For me, subversion is a big part of what Steampunk is all about, both as a genre and a social scene. I talked a bit in the previous blog about the subversive power of writing women back into history, but it certainly doesn’t stop there! By offering an alternative version of reality, Steampunk writing and culture can hold up mirrors to the world we live in, make comment, critique and offering different ways of being. All this is most usually done in a light-hearted and playful way, which is a good deal more effective than lecturing people.

Let’s take the example of titles. Many Steampunks adopt aristocratic titles for themselves, or other markers of social importance. At first glance this might seem like buying into a system of elitism which is anti-democratic, and upholds the romance of wealth with no regard for the people whose labour enables it. Now pause and consider how this actually works. Anyone in Steampunk can give themselves a jazzy title. Anyone at all, and any title. If everyone in the room has given themselves a title, then those titles have no meaning any more. They do not denote power or wealth. All they actually indicate is how playful and imaginative the individual is. Those titles do not confer power or influence. As a consequence, they quietly serve to disempower other titles.

Let me give you an example. I’m a Druid. One of the things modern Druidry is plagued by, are people with a fetish for titles. There are a surprising number of ArchDruids out there, and self-declared leaders of this, that, and frequently the other. They represent a tiny minority in the Druid community, but are disproportionately loud and attention seeking. When a person actually runs an Order, you need to label them for ease of identification, and there are some fine examples out there of people doing a job who have been labelled accordingly. Every now and then you also run into the ArchDrud of the Ancient Order of Atlantean Stone Circle Builders. Said Order will in fact consist of the ArchDruid, someone they met in the pub, and a dog. The ArchDruid will, nonetheless, expect to be taken seriously as a ‘senior’ Druid and have their ‘authority’ respected.

Now, I’m not just a Druid, I’m a Steampunk, and I don’t believe that respecting the authority people give themselves is a great thing to do. So I subvert. Enter The Secret Order of Steampunk Druids. It isn’t a Secret, and it isn’t even slightly Orderly, score two for subversion. It doesn’t have very many rules. It functions to mock and undermine excessively self-important Druidry. One of the ways it does this is with titles. A person who knows their Druidry should give themselves a title like ‘Boot polisher for the Secret Order’ or ‘Woman who brings up the rear in processions’ or some other self-effacing silliness. Only those folk who come in from the Steampunk side, knowing nothing whatsoever about Druidry, should call themselves ArchDruids or anything else senior sounding. At the head of this wonderful outfit, is Professor Elemental, self-styled Lord Summerisle. From which you can easily identify that the man wouldn’t know an actual Druid from a neo-Celtic reconstructionist… and that’s as it should be. Imagine the consequences of this leaching out into the Pagan community, such that to call yourself an ‘ArchDruid’ is to imply that you have no idea what you’re talking about. Subversion is a powerful thing.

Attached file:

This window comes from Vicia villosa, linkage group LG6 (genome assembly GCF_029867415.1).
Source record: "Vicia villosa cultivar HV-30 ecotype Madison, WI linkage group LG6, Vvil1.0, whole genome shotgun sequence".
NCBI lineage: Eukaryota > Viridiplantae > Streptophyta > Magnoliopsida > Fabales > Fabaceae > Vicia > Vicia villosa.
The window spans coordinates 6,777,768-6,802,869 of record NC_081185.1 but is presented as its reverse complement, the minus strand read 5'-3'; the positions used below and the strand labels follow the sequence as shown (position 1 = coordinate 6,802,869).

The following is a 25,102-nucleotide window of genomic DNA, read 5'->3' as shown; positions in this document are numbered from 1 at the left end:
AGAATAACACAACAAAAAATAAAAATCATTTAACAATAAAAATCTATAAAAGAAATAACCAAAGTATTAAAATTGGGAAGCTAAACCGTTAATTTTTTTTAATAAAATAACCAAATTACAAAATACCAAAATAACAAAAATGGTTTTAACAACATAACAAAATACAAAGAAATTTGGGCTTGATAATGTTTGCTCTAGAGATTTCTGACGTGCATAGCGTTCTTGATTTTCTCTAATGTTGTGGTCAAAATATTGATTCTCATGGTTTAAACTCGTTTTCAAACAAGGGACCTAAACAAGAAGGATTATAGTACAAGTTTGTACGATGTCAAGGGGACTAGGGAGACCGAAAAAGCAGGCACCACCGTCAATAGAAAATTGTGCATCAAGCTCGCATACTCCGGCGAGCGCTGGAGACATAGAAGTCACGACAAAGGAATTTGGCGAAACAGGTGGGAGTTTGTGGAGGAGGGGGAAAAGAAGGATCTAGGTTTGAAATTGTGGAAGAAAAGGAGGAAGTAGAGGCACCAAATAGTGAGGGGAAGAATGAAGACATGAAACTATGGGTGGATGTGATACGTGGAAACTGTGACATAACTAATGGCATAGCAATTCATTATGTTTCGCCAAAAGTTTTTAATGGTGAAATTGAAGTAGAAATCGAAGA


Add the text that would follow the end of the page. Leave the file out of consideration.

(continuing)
It also gives me scope to have a laugh at the expense of known Druid history (trust me, it’s that or weep…) the Revival period of modern Druidry, (18th and 19th century) was like something out of a Monty Python sketch, with every sillier names, ever more grandiose invented histories, and rather a lot of fraud in ‘creating’ ancient texts. Such is the fine and noble tradition I belong to. Enter Revival-Revival, which is all about reclaiming the creativity and energy, while taking the mick out of the self-important bits. To this end I shall be writing the imaginary minuets of the Secret Order of Steampunk Druids from 1854 or thereabouts, and pretending they are ancient and accurate, while making it very clear that they aren’t. By this means, I may make some peace with the crazy Druids who went before me. I’ll be doing this via the newsletter of my Pagan Publisher, Moon Books (

I will probably offend some people. That’s fine. It’s part of the job.

Nimue Brown

Author of Hopeless Main graphic novel series, Steampunk novel Intelligent Designing for Amateurs, and somewhat responsible for the Secret Order of Steampunk Druids. Also writes about Druidry and creates other gothic fiction.

Pagan Portals - Spirituality Without Structure: The Power of Finding Your Own PathInheritance (Hopeless, Maine, #2)Intelligent Designing for Amateurs